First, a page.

The Modern Zoo: Saving Species From Extinction MAG

August 23, 2018
By Wilsonsherman BRONZE, Santa Barbara, California
Wilsonsherman BRONZE, Santa Barbara, California
1 article 0 photos 0 comments

What do you think about when you think of a zoo? When I think of zoos, I think of places where people become inspired to protect nature because they get to see healthy, happy animals in naturalistic exhibits. When I think about zoos, I also think about saving species from extinction.

Some people think of small concrete cages, bars not unlike those in prisons, and exotic animals on display exclusively for public entertainment. These images aren’t unfounded either, as historically zoos kept animals in unfit enclosures with a very limited focus on conservation or education. Since then, a sort of evolution has occurred in many zoological parks and aquariums. Most zoos today, especially those accredited by the Association of Zoos and Aquariums (AZA) provide spacious and natural enclosures for their residents and provide plenty of behavioral enrichment to keep them mentally and physically stimulated. The modern zoo takes much better care of their resident animals, but also engages with the care and protection of animals in the wild.

As the human population increases, our impact on the environment has been devastating to wildlife and wild spaces. Things like climate change and severe habitat destruction are causing species to go extinct at unnatural rates. Some scientists estimate that we are currently experiencing the sixth mass extinction in the history of life on earth.

Many zoos have made wildlife conservation a key pillar of their missions. Zoos serve as critical safe-holds for endangered species populations, and in cases like that of the California Condor, or the Black-Footed Ferret, captive breeding programs in AZA accredited facilities proved to be crucial in bringing species back from the brink of extinction. AZA facilities also fund over 2,500 conservation projects, donating 160 million dollars annually to protecting species in the wild.

The conservation impact that zoos have goes even further than direct conservation action and monetary support for fieldwork. Every year, 180 million people visit AZA accredited zoos and aquariums. In order for our society to protect species, we first need to care about them. Seeing animals up close in the right setting can make us care about them, and our planet, even more. In a time when people spend less and less time outdoors, zoos serve as a place to teach children and remind adults that wildlife and wild spaces still exist, and that our society holds the future of these species’ survival in our hands.

I have gotten to see many of the positive aspects of zoos and aquariums up close. While I am only 18, I have spent the last six years volunteering with a wide variety of wildlife conservation organizations. As a volunteer at the Santa Barbara Zoo, I worked primarily as a docent, standing outside of the Amur Leopard exhibit and educating guests about these critically endangered big cats. I talked to thousands of guests, and over and over again I saw the way that live animals can spark peoples’ curiosity and inspire them to love and protect nature. Earlier this year, I had the opportunity to attend the AZA’s Legislative Conference in Washington DC, where I worked with leaders of zoos from across the country as they met with government officials to voice their support for wildlife conservation measures. I also had the opportunity to see how zoos support conservation efforts in the wild as an intern at the Cheetah Conservation Fund in Namibia. CCF is an organization dedicated to saving the cheetah in the wild, but they rely heavily on support from zoos. Many zoos donate large amounts of money to CCF, but they also contribute to CCF’s mission by connecting people across the United States with cheetahs, and the issues they face in the wild.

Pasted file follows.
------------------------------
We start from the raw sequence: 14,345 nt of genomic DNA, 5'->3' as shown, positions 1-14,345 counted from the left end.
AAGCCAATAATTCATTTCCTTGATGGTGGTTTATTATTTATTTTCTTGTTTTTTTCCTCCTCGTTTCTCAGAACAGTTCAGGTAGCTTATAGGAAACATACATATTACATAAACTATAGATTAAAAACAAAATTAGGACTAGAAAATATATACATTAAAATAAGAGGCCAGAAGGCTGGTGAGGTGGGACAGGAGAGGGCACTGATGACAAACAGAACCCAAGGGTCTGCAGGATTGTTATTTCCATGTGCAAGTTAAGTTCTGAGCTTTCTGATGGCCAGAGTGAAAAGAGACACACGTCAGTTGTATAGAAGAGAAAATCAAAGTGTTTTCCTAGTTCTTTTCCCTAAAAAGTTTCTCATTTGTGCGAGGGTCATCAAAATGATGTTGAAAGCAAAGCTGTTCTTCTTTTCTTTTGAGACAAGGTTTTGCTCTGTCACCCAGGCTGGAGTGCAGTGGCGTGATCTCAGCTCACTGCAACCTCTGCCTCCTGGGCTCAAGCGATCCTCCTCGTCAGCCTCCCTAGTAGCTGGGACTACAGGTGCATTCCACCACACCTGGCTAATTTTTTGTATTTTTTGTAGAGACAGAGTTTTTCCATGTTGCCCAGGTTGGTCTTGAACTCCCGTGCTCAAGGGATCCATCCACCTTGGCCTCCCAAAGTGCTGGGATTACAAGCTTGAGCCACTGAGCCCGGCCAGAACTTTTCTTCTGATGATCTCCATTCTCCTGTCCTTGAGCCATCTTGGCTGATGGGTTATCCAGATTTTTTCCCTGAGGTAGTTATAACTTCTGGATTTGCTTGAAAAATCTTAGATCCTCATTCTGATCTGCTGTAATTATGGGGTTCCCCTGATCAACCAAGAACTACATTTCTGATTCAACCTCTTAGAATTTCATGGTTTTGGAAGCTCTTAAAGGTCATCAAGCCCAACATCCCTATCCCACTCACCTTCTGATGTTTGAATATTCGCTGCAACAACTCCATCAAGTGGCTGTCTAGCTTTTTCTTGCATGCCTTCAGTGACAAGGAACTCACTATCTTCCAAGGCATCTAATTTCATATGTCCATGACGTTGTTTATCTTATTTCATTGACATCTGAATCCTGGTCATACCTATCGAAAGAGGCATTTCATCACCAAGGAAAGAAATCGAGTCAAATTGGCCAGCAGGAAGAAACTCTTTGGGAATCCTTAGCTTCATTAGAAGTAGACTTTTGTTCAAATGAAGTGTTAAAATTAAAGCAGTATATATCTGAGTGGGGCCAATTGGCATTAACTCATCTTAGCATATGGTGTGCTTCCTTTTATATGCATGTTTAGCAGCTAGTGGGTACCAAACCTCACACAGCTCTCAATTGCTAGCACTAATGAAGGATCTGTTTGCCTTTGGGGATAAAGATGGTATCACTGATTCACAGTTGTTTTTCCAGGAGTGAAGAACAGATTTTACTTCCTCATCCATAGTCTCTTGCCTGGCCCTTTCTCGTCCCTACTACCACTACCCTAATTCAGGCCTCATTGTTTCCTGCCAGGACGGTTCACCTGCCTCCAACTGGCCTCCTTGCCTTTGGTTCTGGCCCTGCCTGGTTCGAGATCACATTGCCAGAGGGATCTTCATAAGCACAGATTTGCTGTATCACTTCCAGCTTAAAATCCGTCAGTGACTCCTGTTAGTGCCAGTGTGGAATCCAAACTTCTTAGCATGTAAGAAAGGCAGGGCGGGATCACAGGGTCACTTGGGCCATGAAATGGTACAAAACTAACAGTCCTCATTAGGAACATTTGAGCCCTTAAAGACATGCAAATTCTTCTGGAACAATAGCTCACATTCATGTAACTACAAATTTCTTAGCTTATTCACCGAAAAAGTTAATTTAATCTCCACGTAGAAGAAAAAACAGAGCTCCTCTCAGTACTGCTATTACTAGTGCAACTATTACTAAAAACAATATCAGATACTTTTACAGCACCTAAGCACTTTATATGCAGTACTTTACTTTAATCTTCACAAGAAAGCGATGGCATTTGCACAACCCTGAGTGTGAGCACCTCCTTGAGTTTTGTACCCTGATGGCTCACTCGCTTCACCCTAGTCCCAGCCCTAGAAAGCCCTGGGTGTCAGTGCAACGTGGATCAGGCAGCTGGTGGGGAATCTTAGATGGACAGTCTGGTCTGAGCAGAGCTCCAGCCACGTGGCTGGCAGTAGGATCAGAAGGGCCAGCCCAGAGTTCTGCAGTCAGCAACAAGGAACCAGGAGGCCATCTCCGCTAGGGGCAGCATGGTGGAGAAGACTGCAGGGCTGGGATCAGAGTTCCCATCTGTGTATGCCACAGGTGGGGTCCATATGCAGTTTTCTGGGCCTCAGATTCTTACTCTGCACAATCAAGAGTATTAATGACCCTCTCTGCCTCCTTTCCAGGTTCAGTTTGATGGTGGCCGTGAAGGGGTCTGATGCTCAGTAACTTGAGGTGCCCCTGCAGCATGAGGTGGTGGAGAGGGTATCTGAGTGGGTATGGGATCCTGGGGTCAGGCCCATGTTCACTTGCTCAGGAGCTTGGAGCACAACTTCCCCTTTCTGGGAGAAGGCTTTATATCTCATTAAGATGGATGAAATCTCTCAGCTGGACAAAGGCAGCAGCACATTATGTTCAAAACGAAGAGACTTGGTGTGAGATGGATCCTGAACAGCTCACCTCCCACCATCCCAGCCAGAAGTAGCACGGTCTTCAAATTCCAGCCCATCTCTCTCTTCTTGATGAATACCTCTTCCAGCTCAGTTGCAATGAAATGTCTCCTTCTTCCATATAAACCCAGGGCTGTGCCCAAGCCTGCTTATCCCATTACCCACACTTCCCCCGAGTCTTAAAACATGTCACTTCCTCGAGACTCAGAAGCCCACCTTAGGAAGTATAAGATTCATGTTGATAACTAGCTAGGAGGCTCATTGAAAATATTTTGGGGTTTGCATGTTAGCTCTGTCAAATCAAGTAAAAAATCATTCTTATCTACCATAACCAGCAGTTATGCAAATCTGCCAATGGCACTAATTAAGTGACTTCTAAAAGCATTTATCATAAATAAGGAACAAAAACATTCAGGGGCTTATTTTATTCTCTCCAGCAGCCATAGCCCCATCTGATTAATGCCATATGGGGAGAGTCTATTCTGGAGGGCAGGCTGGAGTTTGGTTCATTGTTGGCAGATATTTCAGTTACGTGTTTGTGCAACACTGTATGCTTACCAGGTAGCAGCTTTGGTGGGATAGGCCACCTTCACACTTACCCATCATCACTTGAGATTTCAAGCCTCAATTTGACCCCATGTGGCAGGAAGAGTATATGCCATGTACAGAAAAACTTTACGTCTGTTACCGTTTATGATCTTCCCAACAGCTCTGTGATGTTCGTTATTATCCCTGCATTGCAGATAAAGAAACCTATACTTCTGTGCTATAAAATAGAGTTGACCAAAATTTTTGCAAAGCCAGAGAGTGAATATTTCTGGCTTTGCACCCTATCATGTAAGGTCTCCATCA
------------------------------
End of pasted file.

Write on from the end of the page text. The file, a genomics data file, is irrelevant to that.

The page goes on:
While zoos can be controversial institutions, both radical opponents of zoos and those who support zoos have more in common than one might think. Both groups are extremely motivated because they care so deeply about animals, their welfare, and their long-term survival on our planet. I encourage you to consider both sides of this issue and learn more about all of the conservation work zoos do, and the world-class care animals in AZA accredited facilities receive before determining where you stand on this issue. 


The author's comments:

Wilson S. is student at the University of California, Berkeley, where he is majoring in Conservation and Resource Studies. He is passionate about wildlife conservation, sustainable agriculture, community service, and media arts. He aspires to work protecting wild animals and promoting sustainability.


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